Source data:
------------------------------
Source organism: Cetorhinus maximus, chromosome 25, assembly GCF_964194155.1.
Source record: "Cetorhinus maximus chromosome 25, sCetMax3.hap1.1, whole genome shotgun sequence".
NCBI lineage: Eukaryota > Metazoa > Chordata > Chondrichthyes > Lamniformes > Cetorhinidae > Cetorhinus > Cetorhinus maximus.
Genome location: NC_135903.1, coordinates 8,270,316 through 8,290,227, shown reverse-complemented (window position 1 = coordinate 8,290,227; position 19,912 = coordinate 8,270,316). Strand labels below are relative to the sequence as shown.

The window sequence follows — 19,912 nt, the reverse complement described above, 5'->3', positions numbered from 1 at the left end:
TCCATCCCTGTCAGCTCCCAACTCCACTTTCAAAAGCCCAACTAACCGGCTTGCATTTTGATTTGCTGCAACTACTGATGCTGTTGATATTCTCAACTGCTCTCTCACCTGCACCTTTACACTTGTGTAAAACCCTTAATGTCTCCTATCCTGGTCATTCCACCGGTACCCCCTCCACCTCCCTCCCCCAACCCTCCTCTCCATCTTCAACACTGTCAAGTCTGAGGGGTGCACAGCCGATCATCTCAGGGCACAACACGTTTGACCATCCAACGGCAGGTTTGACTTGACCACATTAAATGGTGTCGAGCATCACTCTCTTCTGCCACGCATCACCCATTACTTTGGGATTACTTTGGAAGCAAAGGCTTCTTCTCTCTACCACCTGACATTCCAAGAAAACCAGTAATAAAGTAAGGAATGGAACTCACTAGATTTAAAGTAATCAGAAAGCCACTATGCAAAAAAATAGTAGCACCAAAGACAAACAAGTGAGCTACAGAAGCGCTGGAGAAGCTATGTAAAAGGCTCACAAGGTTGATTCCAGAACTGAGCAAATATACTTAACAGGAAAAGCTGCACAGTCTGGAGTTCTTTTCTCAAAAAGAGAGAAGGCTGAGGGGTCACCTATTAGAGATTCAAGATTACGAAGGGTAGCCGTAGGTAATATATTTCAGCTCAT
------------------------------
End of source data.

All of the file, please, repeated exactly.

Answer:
Source organism: Cetorhinus maximus, chromosome 25, assembly GCF_964194155.1.
Source record: "Cetorhinus maximus chromosome 25, sCetMax3.hap1.1, whole genome shotgun sequence".
NCBI lineage: Eukaryota > Metazoa > Chordata > Chondrichthyes > Lamniformes > Cetorhinidae > Cetorhinus > Cetorhinus maximus.
Genome location: NC_135903.1, coordinates 8,270,316 through 8,290,227, shown reverse-complemented (window position 1 = coordinate 8,290,227; position 19,912 = coordinate 8,270,316). Strand labels below are relative to the sequence as shown.

The window sequence follows — 19,912 nt, the reverse complement described above, 5'->3', positions numbered from 1 at the left end:
TCCATCCCTGTCAGCTCCCAACTCCACTTTCAAAAGCCCAACTAACCGGCTTGCATTTTGATTTGCTGCAACTACTGATGCTGTTGATATTCTCAACTGCTCTCTCACCTGCACCTTTACACTTGTGTAAAACCCTTAATGTCTCCTATCCTGGTCATTCCACCGGTACCCCCTCCACCTCCCTCCCCCAACCCTCCTCTCCATCTTCAACACTGTCAAGTCTGAGGGGTGCACAGCCGATCATCTCAGGGCACAACACGTTTGACCATCCAACGGCAGGTTTGACTTGACCACATTAAATGGTGTCGAGCATCACTCTCTTCTGCCACGCATCACCCATTACTTTGGGATTACTTTGGAAGCAAAGGCTTCTTCTCTCTACCACCTGACATTCCAAGAAAACCAGTAATAAAGTAAGGAATGGAACTCACTAGATTTAAAGTAATCAGAAAGCCACTATGCAAAAAAATAGTAGCACCAAAGACAAACAAGTGAGCTACAGAAGCGCTGGAGAAGCTATGTAAAAGGCTCACAAGGTTGATTCCAGAACTGAGCAAATATACTTAACAGGAAAAGCTGCACAGTCTGGAGTTCTTTTCTCAAAAAGAGAGAAGGCTGAGGGGTCACCTATTAGAGATTCAAGATTACGAAGGGTAGCCGTAGGTAATATATTTCAGCTCAT